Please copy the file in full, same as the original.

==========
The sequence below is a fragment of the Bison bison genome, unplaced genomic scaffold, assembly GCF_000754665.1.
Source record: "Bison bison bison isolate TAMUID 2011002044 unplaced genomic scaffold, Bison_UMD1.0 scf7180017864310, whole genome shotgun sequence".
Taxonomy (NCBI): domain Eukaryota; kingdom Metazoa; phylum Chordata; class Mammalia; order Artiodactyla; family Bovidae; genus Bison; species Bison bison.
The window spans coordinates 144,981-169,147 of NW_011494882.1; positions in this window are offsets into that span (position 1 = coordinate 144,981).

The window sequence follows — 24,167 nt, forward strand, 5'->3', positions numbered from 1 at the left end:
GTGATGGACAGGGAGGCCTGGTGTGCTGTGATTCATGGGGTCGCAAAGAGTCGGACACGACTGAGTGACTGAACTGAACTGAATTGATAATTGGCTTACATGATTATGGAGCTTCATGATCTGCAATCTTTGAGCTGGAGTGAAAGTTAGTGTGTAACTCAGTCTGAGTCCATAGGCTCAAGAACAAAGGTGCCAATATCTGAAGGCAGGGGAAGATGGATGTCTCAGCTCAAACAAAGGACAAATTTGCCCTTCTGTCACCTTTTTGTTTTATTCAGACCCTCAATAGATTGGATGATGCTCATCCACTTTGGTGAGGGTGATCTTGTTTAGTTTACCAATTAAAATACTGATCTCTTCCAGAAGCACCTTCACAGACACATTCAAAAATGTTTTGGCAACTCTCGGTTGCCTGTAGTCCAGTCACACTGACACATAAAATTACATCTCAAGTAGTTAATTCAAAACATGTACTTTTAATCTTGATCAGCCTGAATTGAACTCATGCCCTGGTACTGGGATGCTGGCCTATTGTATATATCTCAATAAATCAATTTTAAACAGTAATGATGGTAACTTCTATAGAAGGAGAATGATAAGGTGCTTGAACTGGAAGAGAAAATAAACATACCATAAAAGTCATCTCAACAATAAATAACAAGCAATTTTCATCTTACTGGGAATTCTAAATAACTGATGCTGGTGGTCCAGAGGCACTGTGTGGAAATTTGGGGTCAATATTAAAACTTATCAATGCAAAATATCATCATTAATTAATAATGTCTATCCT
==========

The sequence below is a fragment of the Bison bison genome, unplaced genomic scaffold, assembly GCF_000754665.1.
Source record: "Bison bison bison isolate TAMUID 2011002044 unplaced genomic scaffold, Bison_UMD1.0 scf7180017864310, whole genome shotgun sequence".
Taxonomy (NCBI): domain Eukaryota; kingdom Metazoa; phylum Chordata; class Mammalia; order Artiodactyla; family Bovidae; genus Bison; species Bison bison.
The window spans coordinates 144,981-169,147 of NW_011494882.1; positions in this window are offsets into that span (position 1 = coordinate 144,981).

The window sequence follows — 24,167 nt, forward strand, 5'->3', positions numbered from 1 at the left end:
GTGATGGACAGGGAGGCCTGGTGTGCTGTGATTCATGGGGTCGCAAAGAGTCGGACACGACTGAGTGACTGAACTGAACTGAATTGATAATTGGCTTACATGATTATGGAGCTTCATGATCTGCAATCTTTGAGCTGGAGTGAAAGTTAGTGTGTAACTCAGTCTGAGTCCATAGGCTCAAGAACAAAGGTGCCAATATCTGAAGGCAGGGGAAGATGGATGTCTCAGCTCAAACAAAGGACAAATTTGCCCTTCTGTCACCTTTTTGTTTTATTCAGACCCTCAATAGATTGGATGATGCTCATCCACTTTGGTGAGGGTGATCTTGTTTAGTTTACCAATTAAAATACTGATCTCTTCCAGAAGCACCTTCACAGACACATTCAAAAATGTTTTGGCAACTCTCGGTTGCCTGTAGTCCAGTCACACTGACACATAAAATTACATCTCAAGTAGTTAATTCAAAACATGTACTTTTAATCTTGATCAGCCTGAATTGAACTCATGCCCTGGTACTGGGATGCTGGCCTATTGTATATATCTCAATAAATCAATTTTAAACAGTAATGATGGTAACTTCTATAGAAGGAGAATGATAAGGTGCTTGAACTGGAAGAGAAAATAAACATACCATAAAAGTCATCTCAACAATAAATAACAAGCAATTTTCATCTTACTGGGAATTCTAAATAACTGATGCTGGTGGTCCAGAGGCACTGTGTGGAAATTTGGGGTCAATATTAAAACTTATCAATGCAAAATATCATCATTAATTAATAATGTCTATCCT